After recovering a chunk of the losses racked up during the worst of the coronavirus-induced selloff last month, the stock market finds itself at a crucial inflection point, writes Alan B. Lancz.
“The next 45 days may just become the most critical period in U.S. financial history,” he wrote in a newsletter published Wednesday. “While on average we may face a bear market every 10 years, this one is like no other,” he said.
The contrarian money manager, who is a disciple of famed investor Sir John Templeton, said that the timing and execution of the reawakening of the U.S. economy from its dormancy could be one of the biggest factors in determining how the market recovers from COVID-19, which has forced swaths of businesses to shut down to help stem the spread of the deadly contagion that has infected more than 2 million people and claimed 137,000 lives, according to data aggregated by Johns Hopkins University as of Wednesday evening.
And even if the economic revival is executed flawlessly, the founder of the eponymous Toledo, Ohio-based investment advisory firm said the result will be a so-called U-shaped recovery, where a rebound in business and consumer activity from pre-crisis levels will be long and slow.
“Even if we execute properly, the recovery will take time and a best-case scenario is a ‘U’ shaped recovery,” he wrote. “The much talked about ‘V’ shaped recovery is no longer in the equation because of the unprecedented combination of negatives with this crisis,” he said, referring to hope for a recovery that is sharp and fast.
The money manager’s comments come as President Donald Trump has underscored his eagerness to restart the economy after a string of bleak reports demonstrate the damage the illness is doing to the health of small and large businesses.
Indeed, a reading on Wednesday of business activity in the New York state area, the New York Empire State Index, dropped to a record low of negative-78.2 in April from negative-21.5 in the previous month. A report on U.S. industrial production fell 5.4% in March, the steepest decline since early 1946, and retail sales in March registered a record 8.7% slump; meanwhile, a reading of confidence among U.S. home builders in April fell to its lowest reading since 2012 and the largest monthly change in the index’s 30-year history.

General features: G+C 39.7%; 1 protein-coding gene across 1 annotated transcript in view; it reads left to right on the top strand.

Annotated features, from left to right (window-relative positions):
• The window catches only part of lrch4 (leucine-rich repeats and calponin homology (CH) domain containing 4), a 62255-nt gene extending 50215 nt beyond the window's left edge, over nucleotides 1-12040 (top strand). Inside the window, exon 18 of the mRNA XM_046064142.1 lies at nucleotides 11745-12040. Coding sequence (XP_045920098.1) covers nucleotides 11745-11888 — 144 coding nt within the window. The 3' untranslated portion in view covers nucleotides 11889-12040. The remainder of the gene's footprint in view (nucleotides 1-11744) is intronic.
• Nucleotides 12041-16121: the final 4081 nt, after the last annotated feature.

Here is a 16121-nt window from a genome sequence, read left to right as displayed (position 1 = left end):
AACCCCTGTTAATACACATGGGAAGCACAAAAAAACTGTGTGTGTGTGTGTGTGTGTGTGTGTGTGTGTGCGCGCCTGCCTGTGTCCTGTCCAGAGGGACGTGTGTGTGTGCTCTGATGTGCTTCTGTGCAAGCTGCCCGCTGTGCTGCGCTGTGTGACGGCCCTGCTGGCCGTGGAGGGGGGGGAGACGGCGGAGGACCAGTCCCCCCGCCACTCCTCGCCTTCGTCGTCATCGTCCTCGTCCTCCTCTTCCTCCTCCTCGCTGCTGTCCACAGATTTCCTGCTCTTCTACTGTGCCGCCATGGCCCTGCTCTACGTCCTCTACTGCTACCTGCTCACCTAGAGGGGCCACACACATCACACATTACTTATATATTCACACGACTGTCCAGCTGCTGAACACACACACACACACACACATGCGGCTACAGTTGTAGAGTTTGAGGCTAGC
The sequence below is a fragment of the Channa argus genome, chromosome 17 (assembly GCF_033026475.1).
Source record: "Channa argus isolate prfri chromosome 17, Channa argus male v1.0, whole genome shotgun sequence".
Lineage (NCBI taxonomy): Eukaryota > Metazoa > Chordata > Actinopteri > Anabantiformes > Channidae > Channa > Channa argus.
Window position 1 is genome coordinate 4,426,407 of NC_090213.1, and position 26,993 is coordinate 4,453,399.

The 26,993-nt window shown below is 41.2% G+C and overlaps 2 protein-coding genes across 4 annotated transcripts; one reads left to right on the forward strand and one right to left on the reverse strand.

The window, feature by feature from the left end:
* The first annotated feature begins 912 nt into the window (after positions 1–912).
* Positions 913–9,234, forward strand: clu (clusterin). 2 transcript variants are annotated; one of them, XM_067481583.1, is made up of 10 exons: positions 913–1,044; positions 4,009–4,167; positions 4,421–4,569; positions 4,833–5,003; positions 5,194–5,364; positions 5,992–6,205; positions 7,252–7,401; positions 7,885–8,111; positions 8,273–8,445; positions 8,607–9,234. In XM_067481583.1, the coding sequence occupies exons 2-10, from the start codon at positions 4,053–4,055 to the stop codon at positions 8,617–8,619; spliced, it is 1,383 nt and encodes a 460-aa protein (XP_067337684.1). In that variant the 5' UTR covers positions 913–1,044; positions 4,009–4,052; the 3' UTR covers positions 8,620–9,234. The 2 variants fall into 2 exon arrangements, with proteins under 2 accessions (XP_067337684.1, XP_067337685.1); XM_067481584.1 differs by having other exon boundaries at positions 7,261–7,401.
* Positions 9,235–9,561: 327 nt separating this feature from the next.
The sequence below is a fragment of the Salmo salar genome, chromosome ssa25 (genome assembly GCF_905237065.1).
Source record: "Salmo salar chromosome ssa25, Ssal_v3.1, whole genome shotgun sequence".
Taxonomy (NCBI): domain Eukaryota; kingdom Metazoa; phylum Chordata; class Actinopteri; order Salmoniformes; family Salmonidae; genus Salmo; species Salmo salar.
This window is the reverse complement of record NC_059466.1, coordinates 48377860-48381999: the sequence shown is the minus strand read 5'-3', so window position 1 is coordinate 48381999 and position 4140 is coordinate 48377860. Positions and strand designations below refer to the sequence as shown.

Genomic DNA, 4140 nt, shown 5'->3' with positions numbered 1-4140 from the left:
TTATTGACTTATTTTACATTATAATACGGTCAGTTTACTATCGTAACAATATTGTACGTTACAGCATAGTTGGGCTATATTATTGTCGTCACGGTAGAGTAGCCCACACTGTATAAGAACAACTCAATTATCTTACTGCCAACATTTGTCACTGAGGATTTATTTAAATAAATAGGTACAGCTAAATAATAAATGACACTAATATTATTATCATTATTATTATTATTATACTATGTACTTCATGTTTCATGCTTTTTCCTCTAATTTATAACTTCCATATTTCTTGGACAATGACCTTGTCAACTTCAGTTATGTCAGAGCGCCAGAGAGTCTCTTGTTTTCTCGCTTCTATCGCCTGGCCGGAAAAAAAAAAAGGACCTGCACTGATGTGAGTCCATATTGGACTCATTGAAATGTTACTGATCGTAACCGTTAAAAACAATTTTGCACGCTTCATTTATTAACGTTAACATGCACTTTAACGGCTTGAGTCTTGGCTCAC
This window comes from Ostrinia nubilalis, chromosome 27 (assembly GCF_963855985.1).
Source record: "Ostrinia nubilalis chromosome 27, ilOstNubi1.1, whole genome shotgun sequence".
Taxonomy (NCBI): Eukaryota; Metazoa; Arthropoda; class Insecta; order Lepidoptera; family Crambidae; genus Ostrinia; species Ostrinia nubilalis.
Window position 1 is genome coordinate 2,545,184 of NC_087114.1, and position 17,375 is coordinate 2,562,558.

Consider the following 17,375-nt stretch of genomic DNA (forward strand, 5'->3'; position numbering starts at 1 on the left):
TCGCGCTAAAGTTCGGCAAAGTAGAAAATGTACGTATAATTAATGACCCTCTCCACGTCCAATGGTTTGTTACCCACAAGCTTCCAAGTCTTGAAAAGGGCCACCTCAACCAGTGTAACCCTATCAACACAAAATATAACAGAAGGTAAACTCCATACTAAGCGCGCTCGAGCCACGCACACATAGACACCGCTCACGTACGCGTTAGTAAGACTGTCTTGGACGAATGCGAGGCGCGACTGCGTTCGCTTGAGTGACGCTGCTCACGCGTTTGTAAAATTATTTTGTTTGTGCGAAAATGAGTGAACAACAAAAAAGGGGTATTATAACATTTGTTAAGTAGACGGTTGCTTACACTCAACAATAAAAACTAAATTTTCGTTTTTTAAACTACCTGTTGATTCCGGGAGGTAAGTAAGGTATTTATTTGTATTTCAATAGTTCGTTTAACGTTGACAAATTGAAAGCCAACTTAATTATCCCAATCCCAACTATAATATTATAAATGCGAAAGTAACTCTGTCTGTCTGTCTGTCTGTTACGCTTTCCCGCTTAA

Last week, Trump said he would “love” to open the country at the start of May.
However, business leaders have urged that the president increase testing for the illness derived from the novel strain of coronavirus before revving the economy back up, according to the Wall Street Journal.
Experts also believe that reopening the economy without proper testing — absent a vaccine or effective therapies — could result in a resurgence of the disease.
Stock benchmarks ended Wednesday lower, but have rebounded mightily since putting in their most recent bear-market low on March 23. From that point, the Dow Jones Industrial Average DJIA, 1.51% is up 23.88%, the S&P 500 index SPX, +1.47% has gained about 22%, and the Nasdaq Composite Index COMP, 1.11% has returned 21.68%, supported by U.S. monetary and fiscal stimulus.
Lancz, who forged a relationship with Templeton until the investment guru’s death in 2008, is a firm believer in the contrarian investing, finding value when others see battered assets.
Back in 2007, he advised clients to sell before the market soured, and in 1987, he sidestepped the crash, a period in which the Dow saw a 22% drop in a single session.
This time, the investor advocates that investors adopt caution for a crisis that is unlike any he has seen in his career.
“Unfortunately, this crisis has all three parts of the past bear markets’ sell-offs,” he wrote. “This pandemic not only threatens America’s standard of living but also could position us as a secondary global power.”
That said, Lancz still sees opportunities in stocks like Amazon.com Inc. AMZN, -1.42%, United Parcel Service Inc. UPS, +2.36%, Merck & Co. Inc. MRK, +3.13% , Cisco Systems Inc. CSCO, +1.27% and Abbott Laboratories ABT, +0.94% to name a few, which he recommends with specific limits.